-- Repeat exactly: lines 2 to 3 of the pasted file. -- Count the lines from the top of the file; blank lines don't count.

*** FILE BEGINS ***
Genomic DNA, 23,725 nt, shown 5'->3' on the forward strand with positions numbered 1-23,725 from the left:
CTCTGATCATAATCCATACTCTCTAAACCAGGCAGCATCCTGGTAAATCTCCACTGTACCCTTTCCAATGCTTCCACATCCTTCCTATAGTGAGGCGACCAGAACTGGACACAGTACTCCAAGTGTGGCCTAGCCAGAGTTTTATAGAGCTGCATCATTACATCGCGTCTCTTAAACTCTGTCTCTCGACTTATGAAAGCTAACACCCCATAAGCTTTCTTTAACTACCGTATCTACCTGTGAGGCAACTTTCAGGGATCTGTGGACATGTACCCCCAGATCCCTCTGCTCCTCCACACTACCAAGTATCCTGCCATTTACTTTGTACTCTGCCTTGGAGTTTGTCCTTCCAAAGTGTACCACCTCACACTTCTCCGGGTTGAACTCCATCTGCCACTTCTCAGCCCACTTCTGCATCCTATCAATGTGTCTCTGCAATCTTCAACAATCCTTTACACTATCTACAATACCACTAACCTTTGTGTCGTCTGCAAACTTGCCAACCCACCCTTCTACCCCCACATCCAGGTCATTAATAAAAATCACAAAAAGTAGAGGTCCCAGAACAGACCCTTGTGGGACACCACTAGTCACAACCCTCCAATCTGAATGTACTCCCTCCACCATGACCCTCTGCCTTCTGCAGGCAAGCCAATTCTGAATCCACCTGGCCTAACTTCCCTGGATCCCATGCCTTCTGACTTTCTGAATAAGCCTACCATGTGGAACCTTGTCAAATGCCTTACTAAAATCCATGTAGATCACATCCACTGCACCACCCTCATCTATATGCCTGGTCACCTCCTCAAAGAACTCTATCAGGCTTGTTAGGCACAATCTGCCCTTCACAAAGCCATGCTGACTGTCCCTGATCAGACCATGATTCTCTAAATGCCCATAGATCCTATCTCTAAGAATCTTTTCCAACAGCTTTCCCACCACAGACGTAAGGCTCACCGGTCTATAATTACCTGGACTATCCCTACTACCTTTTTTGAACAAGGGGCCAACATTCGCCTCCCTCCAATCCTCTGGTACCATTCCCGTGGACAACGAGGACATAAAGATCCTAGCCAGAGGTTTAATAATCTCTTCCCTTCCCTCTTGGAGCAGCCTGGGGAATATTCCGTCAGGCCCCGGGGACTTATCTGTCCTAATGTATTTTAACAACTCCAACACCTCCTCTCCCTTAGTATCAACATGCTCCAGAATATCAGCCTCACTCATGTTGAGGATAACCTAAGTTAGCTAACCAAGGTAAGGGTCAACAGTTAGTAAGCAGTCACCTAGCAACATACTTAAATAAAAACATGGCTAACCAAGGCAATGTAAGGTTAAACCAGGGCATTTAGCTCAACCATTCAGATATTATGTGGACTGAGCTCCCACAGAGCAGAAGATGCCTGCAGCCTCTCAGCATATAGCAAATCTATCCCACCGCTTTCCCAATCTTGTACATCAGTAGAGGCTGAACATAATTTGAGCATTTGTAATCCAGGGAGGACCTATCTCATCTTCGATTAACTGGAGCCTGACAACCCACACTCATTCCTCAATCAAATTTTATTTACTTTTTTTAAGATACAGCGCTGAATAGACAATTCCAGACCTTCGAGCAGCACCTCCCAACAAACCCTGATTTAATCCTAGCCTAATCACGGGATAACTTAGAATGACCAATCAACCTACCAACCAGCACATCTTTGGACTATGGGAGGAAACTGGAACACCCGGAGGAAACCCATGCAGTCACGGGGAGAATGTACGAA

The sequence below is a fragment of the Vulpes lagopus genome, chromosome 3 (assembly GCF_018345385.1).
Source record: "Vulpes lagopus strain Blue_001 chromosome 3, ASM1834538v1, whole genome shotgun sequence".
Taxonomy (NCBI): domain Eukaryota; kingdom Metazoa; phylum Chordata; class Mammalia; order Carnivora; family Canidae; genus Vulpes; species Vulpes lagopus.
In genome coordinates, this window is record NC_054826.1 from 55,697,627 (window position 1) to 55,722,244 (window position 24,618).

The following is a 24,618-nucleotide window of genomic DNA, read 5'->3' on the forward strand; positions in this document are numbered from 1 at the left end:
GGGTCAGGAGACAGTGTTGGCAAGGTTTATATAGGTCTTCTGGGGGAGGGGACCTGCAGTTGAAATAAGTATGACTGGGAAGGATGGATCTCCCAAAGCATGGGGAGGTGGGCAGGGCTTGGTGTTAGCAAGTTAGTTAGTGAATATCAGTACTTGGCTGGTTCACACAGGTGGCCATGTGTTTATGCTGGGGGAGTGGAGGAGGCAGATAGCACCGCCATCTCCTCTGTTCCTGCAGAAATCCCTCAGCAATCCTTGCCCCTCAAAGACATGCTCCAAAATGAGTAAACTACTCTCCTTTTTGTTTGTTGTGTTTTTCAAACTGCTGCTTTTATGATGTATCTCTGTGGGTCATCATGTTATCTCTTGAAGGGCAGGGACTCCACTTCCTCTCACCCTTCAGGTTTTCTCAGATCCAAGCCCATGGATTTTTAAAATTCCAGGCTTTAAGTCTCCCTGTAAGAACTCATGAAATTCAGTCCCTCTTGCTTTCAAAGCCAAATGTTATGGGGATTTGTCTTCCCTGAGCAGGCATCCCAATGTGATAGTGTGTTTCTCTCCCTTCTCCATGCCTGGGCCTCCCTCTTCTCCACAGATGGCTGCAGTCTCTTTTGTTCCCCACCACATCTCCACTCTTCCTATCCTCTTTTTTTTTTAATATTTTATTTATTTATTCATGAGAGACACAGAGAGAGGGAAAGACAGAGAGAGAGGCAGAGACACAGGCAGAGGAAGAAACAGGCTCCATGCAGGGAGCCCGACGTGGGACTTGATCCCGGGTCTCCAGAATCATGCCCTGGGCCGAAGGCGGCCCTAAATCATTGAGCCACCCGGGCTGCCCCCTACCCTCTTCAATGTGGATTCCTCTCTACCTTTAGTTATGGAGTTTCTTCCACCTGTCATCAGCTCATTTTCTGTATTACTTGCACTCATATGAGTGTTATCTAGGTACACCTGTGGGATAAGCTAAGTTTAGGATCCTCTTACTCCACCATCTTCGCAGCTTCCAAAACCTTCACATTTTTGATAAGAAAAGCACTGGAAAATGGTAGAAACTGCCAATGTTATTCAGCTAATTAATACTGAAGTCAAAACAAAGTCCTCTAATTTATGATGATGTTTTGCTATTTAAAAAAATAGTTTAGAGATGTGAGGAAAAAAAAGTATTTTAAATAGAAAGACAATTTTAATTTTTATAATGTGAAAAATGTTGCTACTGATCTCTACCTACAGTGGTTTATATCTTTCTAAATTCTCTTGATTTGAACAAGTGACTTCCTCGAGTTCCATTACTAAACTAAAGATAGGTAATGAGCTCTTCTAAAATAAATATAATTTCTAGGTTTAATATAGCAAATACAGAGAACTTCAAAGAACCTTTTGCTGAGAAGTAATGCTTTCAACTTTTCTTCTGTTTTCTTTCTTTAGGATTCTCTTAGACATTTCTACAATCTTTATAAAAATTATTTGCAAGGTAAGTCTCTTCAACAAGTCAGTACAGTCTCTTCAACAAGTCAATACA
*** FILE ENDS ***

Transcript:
CTCTGATCATAATCCATACTCTCTAAACCAGGCAGCATCCTGGTAAATCTCCACTGTACCCTTTCCAATGCTTCCACATCCTTCCTATAGTGAGGCGACCAGAACTGGACACAGTACTCCAAGTGTGGCCTAGCCAGAGTTTTATAGAGCTGCATCATTACATCGCGTCTCTTAAACTCTGTCTCTCGACTTATGAAAGCTAACACCCCATAAGCTTTCTTTAACTACCGTATCTACCTGTGAGGCAACTTTCAGGGATCTGTGGACATGTACCCCCAGATCCCTCTGCTCCTCCACACTACCAAGTATCCTGCCATTTACTTTGTACTCTGCCTTGGAGTTTGTCCTTCCAAAGTGTACCACCTCACACTTCTCCGGGTTGAACTCCATCTGCCACTTCTCAGCCCACTTCTGCATCCTATCAATGTGTCTCTGCAATCTTCAACAATCCTTTACACTATCTACAATACCACTAACCTTTGTGTCGTCTGCAAACTTGCCAACCCACCCTTCTACCCCCACATCCAGGTCATTAATAAAAATCACAAAAAGTAGAGGTCCCAGAACAGACCCTTGTGGGACACCACTAGTCACAACCCTCCAATCTGAATGTACTCCCTCCACCATGACCCTCTGCCTTCTGCAGGCAAGCCAATTCTGAATCCACCTGGCCTAACTTCCCTGGATCCCATGCCTTCTGACTTTCTGAATAAGCCTACCATGTGGAACCTTGTCAAATGCCTTACTAAAATCCATGTAGATCACATCCACTGCACCACCCTCATCTATATGCCTGGTCACCTCCTCAAAGAACTCTATCAGGCTTGTTAGGCACAATCTGCCCTTCACAAAGCCATGCTGACTGTCCCTGATCAGACCATGATTCTCTAAATGCCCATAGATCCTATCTCTAAGAATCTTTTCCAACAGCTTTCCCACCACAGACGTAAGGCTCACCGGTCTATAATTACCTGGACTATCCCTACTACCTTTTTTGAACAAGGGGCCAACATTCGCCTCCCTCCAATCCTCTGGTACCATTCCCGTGGACAACGAGGACATAAAGATCCTAGCCAGAGGTTTAATAATCTCTTCCCTTCCCTCTTGGAGCAGCCTGGGGAATATTCCGTCAGGCCCCGGGGACTTATCTGTCCTAATGTATTTTAACAACTCCAACACCTCCTCTCCCTTAGTATCAACATGCTCCAGAATATCAGCCTCACTCATGTTGAGGATAACCTAAGTTAGCTAACCAAGGTAAGGGTCAACAGTTAGTAAGCAGTCACCTAGCAACATACTTAAATAAAAACATGGCTAACCAAGGCAATGTAAGGTTAAACCAGGGCATTTAGCTCAACCATTCAGATATTATGTGGACTGAGCTCCCACAGAGCAGAAGATGCCTGCAGCCTCTCAGCATATAGCAAATCTATCCCACCGCTTTCCCAATCTTGTACATCAGTAGAGGCTGAACATAATTTGAGCATTTGTAATCCAGGGAGGACCTATCTCATCTTCGATTAACTGGAGCCTGACAACCCACACTCATTCCTCAATCAAATTTTATTTACTTTTTTTAAGATACAGCGCTGAATAGACAATTCCAGACCTTCGAGCAGCACCTCCCAACAAACCCTGATTTAATCCTAGCCTAATCACGGGATAACTTAGAATGACCAATCAACCTACCAACCAGCACATCTTTGGACTATGGGAGGAAACTGGAACACCCGGAGGAAACCCATGCAGTCACGGGGAGAATGTACGAA

The sequence below is a fragment of the Vulpes lagopus genome, chromosome 3 (assembly GCF_018345385.1).